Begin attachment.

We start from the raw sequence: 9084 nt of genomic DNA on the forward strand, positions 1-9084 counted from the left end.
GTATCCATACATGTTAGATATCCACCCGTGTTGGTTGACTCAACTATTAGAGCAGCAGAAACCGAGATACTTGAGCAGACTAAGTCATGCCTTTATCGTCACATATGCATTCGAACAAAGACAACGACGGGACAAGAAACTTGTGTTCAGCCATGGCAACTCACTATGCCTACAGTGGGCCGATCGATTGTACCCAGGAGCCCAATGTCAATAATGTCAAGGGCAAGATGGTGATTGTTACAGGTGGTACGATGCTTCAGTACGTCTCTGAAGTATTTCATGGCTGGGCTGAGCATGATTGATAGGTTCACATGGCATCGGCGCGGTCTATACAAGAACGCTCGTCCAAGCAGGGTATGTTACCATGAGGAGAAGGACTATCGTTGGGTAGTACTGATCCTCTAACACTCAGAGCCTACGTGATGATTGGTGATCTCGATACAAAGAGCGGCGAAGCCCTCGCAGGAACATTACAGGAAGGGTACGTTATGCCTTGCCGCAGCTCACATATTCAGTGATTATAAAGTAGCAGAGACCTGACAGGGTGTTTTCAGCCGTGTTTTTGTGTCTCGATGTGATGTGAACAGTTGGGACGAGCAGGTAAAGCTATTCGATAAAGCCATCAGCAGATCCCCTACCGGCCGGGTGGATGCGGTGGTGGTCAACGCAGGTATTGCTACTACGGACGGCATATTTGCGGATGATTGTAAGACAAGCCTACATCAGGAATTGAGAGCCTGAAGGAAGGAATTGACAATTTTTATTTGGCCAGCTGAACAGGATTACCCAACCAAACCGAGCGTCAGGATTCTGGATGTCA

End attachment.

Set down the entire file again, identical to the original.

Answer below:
We start from the raw sequence: 9084 nt of genomic DNA on the forward strand, positions 1-9084 counted from the left end.
GTATCCATACATGTTAGATATCCACCCGTGTTGGTTGACTCAACTATTAGAGCAGCAGAAACCGAGATACTTGAGCAGACTAAGTCATGCCTTTATCGTCACATATGCATTCGAACAAAGACAACGACGGGACAAGAAACTTGTGTTCAGCCATGGCAACTCACTATGCCTACAGTGGGCCGATCGATTGTACCCAGGAGCCCAATGTCAATAATGTCAAGGGCAAGATGGTGATTGTTACAGGTGGTACGATGCTTCAGTACGTCTCTGAAGTATTTCATGGCTGGGCTGAGCATGATTGATAGGTTCACATGGCATCGGCGCGGTCTATACAAGAACGCTCGTCCAAGCAGGGTATGTTACCATGAGGAGAAGGACTATCGTTGGGTAGTACTGATCCTCTAACACTCAGAGCCTACGTGATGATTGGTGATCTCGATACAAAGAGCGGCGAAGCCCTCGCAGGAACATTACAGGAAGGGTACGTTATGCCTTGCCGCAGCTCACATATTCAGTGATTATAAAGTAGCAGAGACCTGACAGGGTGTTTTCAGCCGTGTTTTTGTGTCTCGATGTGATGTGAACAGTTGGGACGAGCAGGTAAAGCTATTCGATAAAGCCATCAGCAGATCCCCTACCGGCCGGGTGGATGCGGTGGTGGTCAACGCAGGTATTGCTACTACGGACGGCATATTTGCGGATGATTGTAAGACAAGCCTACATCAGGAATTGAGAGCCTGAAGGAAGGAATTGACAATTTTTATTTGGCCAGCTGAACAGGATTACCCAACCAAACCGAGCGTCAGGATTCTGGATGTCA